To gate or not to gate, that is the question. The sales team screams yes, while the content marketing team begs no.
It’s a common battle in all types of organizations: the decision to require specific information from users, usually via a form, in exchange for access to a piece of content.
The truth is, with some thoughtful planning, you can find a happy medium for all — designating certain pieces as gated and others as ungated.
These six questions can provide a litmus test of sorts:
- Is the content valuable? If your content isn’t of good quality, significant or original, users may not see the value in filling out a form. Consider offering it outright instead. On the other hand, users might readily offer up their information for access to high-value items like whitepapers and webinars.
- What is the goal of the content? If your content offers broad thought leadership or advice, users will likely consume it at the top of the sales funnel, where a gate is less appropriate. But content that addresses questions users have when making the decision to buy is prime for gating.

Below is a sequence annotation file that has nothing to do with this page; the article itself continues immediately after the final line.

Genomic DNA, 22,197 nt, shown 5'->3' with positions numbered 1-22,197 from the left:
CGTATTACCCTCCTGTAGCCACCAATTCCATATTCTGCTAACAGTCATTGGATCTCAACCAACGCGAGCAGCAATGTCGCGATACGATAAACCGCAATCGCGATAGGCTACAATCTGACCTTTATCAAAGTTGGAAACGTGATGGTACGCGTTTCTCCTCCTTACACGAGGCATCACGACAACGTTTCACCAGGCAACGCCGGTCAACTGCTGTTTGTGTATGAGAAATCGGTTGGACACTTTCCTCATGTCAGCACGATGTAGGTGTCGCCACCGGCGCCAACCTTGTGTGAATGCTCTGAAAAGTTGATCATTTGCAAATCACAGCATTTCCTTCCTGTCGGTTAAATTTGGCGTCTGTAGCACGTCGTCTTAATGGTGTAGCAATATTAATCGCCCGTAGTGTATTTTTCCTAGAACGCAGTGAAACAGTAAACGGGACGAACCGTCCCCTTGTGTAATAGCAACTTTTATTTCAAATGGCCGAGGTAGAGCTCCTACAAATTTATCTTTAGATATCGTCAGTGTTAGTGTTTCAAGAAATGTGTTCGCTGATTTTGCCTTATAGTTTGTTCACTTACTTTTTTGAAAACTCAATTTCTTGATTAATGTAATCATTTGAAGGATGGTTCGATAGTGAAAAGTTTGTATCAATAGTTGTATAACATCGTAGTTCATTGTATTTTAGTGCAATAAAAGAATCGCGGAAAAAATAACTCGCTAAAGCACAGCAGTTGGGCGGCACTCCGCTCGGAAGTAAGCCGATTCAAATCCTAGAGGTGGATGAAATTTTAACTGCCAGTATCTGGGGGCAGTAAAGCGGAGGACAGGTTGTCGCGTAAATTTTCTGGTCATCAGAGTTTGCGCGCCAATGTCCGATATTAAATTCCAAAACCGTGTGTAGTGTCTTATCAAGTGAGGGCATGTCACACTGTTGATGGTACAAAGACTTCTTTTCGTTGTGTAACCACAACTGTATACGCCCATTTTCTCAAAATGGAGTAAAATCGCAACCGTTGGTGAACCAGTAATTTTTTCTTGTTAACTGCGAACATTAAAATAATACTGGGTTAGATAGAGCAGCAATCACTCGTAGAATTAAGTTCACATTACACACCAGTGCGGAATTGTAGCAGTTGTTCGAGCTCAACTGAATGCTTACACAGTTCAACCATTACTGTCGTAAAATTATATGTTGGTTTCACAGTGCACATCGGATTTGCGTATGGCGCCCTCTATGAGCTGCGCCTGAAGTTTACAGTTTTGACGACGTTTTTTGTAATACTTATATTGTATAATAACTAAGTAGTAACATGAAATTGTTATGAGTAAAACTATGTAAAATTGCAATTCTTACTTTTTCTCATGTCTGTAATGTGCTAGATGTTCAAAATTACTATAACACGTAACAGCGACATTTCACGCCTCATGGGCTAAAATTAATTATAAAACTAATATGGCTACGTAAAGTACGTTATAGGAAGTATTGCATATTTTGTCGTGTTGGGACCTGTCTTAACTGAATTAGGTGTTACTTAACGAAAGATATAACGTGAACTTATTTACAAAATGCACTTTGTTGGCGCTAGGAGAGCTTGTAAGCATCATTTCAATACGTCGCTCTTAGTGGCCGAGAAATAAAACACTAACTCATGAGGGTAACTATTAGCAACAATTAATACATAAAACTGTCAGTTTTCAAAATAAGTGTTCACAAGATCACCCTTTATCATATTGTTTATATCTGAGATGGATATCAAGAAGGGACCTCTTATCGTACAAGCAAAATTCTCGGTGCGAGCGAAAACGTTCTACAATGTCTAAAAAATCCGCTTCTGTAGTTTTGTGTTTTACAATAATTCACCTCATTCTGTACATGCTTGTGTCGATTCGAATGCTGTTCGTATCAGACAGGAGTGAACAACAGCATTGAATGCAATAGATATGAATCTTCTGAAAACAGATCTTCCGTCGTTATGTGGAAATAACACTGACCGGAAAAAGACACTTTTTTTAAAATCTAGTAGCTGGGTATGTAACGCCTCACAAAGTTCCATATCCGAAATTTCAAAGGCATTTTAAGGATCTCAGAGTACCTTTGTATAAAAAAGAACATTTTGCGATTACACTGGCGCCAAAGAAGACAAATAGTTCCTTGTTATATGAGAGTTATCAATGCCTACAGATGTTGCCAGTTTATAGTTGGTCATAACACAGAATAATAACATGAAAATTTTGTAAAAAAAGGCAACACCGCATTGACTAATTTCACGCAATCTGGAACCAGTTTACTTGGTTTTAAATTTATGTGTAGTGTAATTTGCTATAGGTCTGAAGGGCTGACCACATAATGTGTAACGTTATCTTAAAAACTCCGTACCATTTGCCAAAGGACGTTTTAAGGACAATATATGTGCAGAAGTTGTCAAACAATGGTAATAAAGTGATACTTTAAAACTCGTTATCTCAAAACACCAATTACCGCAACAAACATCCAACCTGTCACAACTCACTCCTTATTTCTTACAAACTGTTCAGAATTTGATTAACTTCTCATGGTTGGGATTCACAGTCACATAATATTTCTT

- Can you find the content somewhere else? If users can find similar information elsewhere for free — particularly on competitors’ sites — gating your content can hurt more than help. Why take the time to fill out your form when a quick search can pull up a page of queries?
- Is the content largely promotional? If your content is chock-full of sales messages with little to no tips or information to teach users a skill or lesson, consider keeping the gate wide open. Users have to see a clear value to themselves in filling out the form.
- Are you promoting the content freely elsewhere? Let’s say you plan to share an infographic via social media. It doesn’t make sense to put a form in front of the same infographic on your website if users can view it freely on social.
- How much information do you really need? For any content you decide to gate, maximize engagement by making it as quick and simple as possible for users. Could just a name and email address suffice? Could you use a social login instead of a typical web form? Could you use progressive profiling, where you ask users to answer a few form fields each visit?
In the end, users will be more likely to offer up their details if they believe they’re receiving something of value. Whatever your strategy for gating content, don’t let it be an all or nothing decision.